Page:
Second inversion is represented with both a small 6 and 4. This is due to the root and third being a generic sixth and fourth above the bass note.










Inversion on the seventh chords



Seventh chords also can be inverted. Here's a chart describing an example in C Major and Minor Scale:



​Symbols of inversions in Seventh Chords

​• The 7 identifies a root position seventh chord.

 6 and 5 identify a first inversion seventh.

 4 and 3 identify a second inversion seventh.

• A lone 2 identifies a third inversion seventh chord.










​IMPORTANT:  The inversion numbers are in numeric order from 7 to 2.











Lead-Sheet Symbols



Sometimes also called "pop symbols", they were developed for use in jazz in order to facilitate the notation process and served to provide sufficient information to allow the performer to improvise within certain bounds. 
















 
Chapter  Four – Diatonic Chords in Major and Minor Keys

 

 

The Minor Scale

 

  • While there is only one major scale, three different variations of the minor scale exist.

  • The first minor scale that will we discuss is natural minor. It is constructed with this formula.

 

 

 

 

 

 

 

  • A Natural Minor  is: A, B, C, D, E, F, G, A.

 

 

 

Another example, C natural minor:

 

 

 

 

 

 

 

 

 

C natural minor is: C, D, E-flat, F, G, A-flat, B-flat.

 

 

 

 

Harmonic minor

 

To convert any natural minor scale into harmonic minor, raise the seventh note by a half step.

 

 

 

 

 

 

 

 

 

 

  • Let's convert C Natural Minor into C Harmonic Minor.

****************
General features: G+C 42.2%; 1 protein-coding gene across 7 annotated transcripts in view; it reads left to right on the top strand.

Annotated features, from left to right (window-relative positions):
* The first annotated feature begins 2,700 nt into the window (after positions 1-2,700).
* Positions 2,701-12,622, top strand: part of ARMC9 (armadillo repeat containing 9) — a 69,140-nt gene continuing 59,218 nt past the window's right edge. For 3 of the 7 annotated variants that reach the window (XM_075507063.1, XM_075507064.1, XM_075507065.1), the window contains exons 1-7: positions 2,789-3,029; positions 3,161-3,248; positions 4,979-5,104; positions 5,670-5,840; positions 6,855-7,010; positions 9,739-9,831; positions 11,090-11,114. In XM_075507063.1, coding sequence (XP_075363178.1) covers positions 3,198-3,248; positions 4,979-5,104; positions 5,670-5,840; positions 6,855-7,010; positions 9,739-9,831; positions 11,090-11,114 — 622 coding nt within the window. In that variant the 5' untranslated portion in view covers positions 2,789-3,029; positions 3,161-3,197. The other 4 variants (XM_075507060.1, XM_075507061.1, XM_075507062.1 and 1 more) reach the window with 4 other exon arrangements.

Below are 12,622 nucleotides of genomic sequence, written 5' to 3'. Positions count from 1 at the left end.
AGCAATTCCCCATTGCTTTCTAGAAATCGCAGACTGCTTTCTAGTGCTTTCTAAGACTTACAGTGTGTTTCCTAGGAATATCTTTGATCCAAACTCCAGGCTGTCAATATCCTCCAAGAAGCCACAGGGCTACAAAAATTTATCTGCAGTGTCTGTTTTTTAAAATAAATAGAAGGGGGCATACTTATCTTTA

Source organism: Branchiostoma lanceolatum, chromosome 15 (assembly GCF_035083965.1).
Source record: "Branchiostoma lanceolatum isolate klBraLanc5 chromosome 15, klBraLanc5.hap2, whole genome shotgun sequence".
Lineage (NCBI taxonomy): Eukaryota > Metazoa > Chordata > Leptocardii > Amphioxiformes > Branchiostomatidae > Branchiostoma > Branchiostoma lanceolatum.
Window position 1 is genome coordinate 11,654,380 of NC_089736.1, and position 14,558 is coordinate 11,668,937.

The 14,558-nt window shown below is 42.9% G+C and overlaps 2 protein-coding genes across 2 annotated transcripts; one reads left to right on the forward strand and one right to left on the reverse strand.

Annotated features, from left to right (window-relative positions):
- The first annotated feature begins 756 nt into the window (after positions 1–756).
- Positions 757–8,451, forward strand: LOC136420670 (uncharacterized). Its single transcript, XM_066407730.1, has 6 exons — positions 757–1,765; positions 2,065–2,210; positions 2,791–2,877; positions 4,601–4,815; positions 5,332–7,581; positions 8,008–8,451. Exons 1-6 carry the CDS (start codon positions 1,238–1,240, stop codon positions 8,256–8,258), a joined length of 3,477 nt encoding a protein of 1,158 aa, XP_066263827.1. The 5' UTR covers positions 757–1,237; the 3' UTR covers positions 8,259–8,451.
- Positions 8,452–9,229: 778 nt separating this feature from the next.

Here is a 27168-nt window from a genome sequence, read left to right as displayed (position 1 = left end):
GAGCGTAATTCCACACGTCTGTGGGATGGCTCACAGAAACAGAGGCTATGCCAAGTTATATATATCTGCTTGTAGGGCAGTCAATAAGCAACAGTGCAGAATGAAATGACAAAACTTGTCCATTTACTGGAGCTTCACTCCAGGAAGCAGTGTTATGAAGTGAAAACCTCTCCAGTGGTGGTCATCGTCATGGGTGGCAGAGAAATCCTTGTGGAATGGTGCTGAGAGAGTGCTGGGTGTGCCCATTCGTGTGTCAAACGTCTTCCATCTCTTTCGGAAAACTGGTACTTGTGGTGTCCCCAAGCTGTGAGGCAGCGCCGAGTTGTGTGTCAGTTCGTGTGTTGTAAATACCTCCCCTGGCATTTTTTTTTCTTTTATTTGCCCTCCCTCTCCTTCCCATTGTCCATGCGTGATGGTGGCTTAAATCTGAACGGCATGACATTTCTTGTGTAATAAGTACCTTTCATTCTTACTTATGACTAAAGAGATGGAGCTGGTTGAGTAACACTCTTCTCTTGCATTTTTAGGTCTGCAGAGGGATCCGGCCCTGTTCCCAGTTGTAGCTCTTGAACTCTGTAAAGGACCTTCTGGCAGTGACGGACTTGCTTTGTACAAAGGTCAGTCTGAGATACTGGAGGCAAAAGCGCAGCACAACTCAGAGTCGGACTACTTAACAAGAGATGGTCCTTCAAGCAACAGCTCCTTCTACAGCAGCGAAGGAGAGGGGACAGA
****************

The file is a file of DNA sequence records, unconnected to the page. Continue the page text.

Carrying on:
• Simply raise the seventh note (B-flat) by a half step, resulting in B.

  • C harmonic minor is: C, D, E-flat, F, G, A-flat, B.

 

 

 

 

 

 

 

 

 

 

 

 

Melodic minor

 

  • To convert a natural minor scale into melodic minor, raise both the sixth and seventh notes by a half step.

  • For example, to convert C Natural Minor into C Melodic Minor, simply raise the A-flat and B-flat a half step to A and B.

  • C melodic minor is: C, D, E-flat, F, G, A, B.

 

 

 

 

 

 

 

 

 

  • Usually, melodic minor is used only when ascending.

  • When descending, composers prefer to use the natural minor scale.

 

                      

 

 

Diatonic Triads in Major

 

  • Upper-case numerals represent major triads

 

 

 

 

 

 

 

 

 

 

 

 

 

  • Lower-case numerals represent minor triads

 

 

 

 

 

 

 

 

 

 

 

 

Upper-case numerals with a small plus sign represent augmented triads

 

 

 

 

 

 

 

 

 

 

 

Lower-case numerals with a small circle represent diminished triads

 

 

 

 

 

 

 

 

 

 

 

 

Example in C Major Scale

 

 

 

 

 

 

 

 

 

 

 

 

Roman numerals to the C natural minor scale

 

 

 

 

 

 

 

 

 

 

 

 

Roman numerals to the C harmonic minor scale

 

 

 

 

 

 

 

 

 

 

 

Roman numerals to the C melodic minor scale

 

 

 

 


 


 

 

 

 

Diatonic Seventh Chords in Major and Minor

 

 

 

 

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© 2012 by Juan J. Rezzuto. All the tracks, scores and articles you can find in here are copyright.